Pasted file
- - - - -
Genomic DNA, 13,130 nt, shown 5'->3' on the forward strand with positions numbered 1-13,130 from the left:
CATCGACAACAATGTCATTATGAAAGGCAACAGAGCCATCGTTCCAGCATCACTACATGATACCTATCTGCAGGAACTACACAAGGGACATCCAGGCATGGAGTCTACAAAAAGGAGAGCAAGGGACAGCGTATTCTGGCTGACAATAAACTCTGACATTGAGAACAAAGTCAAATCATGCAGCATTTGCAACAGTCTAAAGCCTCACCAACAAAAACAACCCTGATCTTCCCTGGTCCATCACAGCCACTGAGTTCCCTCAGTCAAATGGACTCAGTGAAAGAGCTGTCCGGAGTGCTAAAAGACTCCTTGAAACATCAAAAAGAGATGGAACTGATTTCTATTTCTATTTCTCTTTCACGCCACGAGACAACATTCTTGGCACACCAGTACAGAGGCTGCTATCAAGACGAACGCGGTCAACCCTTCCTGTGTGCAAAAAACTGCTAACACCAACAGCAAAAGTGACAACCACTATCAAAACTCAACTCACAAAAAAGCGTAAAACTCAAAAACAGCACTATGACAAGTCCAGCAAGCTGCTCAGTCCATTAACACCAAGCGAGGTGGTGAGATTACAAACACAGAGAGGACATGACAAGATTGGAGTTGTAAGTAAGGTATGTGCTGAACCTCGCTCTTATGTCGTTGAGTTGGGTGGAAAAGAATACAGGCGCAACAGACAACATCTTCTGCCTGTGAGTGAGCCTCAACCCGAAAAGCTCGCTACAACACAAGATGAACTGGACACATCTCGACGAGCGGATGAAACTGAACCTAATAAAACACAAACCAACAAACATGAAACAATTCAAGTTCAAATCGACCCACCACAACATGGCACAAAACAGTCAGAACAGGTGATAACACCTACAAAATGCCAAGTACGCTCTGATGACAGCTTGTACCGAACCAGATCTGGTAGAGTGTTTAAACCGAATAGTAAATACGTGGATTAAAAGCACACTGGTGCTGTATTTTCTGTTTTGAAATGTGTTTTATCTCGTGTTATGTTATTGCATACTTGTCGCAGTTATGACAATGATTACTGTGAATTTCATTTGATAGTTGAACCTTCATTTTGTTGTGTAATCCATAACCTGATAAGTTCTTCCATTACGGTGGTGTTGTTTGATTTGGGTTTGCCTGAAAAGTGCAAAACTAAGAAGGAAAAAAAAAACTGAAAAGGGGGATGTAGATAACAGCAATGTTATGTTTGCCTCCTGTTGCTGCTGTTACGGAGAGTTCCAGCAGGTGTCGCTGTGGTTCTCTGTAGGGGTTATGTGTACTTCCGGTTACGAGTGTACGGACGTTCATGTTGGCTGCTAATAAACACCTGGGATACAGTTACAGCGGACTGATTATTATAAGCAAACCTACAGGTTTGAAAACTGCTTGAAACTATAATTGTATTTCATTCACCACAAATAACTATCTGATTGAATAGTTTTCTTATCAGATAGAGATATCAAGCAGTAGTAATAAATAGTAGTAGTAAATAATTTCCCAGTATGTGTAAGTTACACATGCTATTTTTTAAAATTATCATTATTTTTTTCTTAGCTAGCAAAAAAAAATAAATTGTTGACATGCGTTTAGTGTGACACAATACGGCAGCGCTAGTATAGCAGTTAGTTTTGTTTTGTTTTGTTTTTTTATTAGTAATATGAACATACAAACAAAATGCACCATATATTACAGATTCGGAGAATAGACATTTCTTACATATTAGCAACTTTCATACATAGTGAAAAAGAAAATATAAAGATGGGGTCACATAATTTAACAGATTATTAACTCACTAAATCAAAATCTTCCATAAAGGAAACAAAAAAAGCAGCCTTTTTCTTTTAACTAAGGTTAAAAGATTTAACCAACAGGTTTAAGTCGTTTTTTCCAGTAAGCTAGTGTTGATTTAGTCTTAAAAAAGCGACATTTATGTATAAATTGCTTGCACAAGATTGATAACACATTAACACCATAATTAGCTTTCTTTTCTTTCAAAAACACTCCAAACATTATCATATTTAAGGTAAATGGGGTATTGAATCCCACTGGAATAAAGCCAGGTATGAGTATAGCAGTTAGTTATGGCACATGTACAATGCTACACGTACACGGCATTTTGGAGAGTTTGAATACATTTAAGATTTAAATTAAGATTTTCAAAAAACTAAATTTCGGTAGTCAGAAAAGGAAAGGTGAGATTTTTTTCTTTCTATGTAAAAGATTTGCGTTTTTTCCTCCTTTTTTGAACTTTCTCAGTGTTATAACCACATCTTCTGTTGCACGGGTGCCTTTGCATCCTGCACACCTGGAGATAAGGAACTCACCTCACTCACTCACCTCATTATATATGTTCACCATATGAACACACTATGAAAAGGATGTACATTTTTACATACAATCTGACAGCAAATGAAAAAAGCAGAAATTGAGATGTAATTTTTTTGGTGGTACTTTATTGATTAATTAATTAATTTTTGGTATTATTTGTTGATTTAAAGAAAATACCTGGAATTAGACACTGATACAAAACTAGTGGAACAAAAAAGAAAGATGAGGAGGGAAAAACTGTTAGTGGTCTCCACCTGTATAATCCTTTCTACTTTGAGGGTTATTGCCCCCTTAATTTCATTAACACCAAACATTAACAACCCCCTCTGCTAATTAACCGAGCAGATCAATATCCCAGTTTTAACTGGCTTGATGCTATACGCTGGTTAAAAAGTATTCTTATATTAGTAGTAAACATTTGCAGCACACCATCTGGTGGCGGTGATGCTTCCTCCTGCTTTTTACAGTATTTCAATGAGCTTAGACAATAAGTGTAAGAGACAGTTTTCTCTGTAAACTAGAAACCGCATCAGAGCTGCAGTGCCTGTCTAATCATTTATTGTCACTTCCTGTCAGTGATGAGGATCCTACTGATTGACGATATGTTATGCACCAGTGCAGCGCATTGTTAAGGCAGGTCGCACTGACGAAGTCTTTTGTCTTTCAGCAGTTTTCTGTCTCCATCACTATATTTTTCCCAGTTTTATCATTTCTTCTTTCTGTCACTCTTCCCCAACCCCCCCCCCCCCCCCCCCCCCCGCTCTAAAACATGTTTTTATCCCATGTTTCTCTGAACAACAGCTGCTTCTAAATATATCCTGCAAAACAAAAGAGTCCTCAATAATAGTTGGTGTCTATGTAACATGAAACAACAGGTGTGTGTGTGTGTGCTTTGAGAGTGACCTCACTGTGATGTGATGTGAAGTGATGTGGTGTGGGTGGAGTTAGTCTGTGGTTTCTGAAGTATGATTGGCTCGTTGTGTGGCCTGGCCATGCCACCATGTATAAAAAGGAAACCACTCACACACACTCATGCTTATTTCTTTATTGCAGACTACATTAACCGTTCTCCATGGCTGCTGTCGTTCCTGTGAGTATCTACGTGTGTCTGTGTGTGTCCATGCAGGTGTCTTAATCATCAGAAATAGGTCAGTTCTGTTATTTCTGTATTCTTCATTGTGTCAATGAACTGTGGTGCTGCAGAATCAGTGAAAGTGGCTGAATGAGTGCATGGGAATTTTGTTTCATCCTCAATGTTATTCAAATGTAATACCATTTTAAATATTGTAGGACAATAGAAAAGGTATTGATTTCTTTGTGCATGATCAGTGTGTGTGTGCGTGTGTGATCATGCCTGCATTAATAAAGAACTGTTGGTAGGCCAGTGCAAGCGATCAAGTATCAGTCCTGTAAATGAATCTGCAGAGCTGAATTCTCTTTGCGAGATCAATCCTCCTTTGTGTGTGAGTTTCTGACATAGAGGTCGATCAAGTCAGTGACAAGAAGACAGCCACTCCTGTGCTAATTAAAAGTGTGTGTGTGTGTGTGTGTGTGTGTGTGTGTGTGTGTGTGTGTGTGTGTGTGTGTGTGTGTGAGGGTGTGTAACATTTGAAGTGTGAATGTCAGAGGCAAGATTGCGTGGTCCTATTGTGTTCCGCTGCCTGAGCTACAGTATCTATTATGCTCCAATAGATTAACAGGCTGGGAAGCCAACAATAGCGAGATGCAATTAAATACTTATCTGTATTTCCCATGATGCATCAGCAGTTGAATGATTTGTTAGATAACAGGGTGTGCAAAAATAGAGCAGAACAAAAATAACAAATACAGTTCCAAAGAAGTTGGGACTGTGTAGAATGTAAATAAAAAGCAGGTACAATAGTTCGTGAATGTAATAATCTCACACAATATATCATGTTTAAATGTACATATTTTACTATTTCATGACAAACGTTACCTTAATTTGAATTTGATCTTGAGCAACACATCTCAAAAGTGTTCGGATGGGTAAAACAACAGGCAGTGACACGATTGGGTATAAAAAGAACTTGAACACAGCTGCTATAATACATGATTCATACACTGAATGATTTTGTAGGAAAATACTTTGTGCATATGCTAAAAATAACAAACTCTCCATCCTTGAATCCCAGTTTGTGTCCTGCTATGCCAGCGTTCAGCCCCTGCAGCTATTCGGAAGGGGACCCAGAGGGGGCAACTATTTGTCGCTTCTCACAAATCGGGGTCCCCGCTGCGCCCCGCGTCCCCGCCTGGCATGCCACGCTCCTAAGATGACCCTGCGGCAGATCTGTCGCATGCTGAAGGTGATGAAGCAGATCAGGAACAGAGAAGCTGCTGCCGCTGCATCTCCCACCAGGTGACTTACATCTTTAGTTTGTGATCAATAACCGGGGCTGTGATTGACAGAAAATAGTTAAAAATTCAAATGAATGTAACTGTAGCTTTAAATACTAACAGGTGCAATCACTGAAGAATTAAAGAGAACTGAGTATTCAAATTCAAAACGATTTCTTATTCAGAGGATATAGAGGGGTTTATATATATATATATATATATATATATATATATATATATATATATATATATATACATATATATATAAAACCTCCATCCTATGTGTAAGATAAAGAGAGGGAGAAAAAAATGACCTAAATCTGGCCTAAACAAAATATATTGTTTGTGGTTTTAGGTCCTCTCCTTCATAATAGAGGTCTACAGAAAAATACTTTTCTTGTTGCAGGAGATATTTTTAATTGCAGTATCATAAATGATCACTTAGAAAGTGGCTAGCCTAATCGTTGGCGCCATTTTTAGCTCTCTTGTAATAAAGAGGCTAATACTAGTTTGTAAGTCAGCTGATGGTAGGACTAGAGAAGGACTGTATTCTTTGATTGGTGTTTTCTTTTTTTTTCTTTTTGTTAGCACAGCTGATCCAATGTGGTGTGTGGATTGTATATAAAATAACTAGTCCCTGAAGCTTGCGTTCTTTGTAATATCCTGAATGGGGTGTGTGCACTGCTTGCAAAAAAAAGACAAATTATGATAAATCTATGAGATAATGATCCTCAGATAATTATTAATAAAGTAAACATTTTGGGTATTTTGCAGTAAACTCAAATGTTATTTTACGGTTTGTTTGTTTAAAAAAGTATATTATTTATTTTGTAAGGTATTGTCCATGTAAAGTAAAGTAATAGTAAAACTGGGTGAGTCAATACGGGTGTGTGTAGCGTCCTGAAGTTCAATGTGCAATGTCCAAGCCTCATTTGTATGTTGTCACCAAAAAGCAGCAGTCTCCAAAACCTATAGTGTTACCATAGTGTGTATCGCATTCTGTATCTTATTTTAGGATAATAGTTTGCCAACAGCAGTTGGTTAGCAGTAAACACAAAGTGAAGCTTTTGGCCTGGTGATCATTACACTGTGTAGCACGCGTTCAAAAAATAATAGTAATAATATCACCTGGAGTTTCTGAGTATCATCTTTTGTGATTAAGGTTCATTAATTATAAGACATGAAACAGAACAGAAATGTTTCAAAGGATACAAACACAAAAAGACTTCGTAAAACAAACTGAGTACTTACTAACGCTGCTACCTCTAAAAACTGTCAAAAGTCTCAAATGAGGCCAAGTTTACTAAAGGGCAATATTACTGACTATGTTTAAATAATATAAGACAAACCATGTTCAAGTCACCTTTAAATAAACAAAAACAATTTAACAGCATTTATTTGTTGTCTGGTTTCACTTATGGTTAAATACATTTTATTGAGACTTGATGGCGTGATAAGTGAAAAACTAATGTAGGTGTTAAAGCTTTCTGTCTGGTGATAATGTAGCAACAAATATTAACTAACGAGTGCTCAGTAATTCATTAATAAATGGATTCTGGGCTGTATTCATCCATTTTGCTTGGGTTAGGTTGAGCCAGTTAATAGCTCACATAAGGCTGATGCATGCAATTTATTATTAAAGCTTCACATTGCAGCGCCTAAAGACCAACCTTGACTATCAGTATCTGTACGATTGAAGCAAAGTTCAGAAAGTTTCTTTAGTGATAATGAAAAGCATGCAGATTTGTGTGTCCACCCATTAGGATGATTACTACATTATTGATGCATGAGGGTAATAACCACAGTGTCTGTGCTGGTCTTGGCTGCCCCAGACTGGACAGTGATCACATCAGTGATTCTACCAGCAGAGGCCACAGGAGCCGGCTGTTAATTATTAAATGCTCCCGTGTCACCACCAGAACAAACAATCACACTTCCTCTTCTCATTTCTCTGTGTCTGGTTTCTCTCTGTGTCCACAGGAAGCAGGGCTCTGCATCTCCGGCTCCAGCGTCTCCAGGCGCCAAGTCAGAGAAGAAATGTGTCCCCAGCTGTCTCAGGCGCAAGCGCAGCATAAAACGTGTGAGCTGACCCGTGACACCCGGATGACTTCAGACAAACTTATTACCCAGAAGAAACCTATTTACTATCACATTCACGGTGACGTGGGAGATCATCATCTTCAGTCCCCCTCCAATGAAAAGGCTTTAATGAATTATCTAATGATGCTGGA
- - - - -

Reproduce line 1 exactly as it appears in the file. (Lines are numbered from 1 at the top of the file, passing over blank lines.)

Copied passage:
Genomic DNA, 13,130 nt, shown 5'->3' on the forward strand with positions numbered 1-13,130 from the left: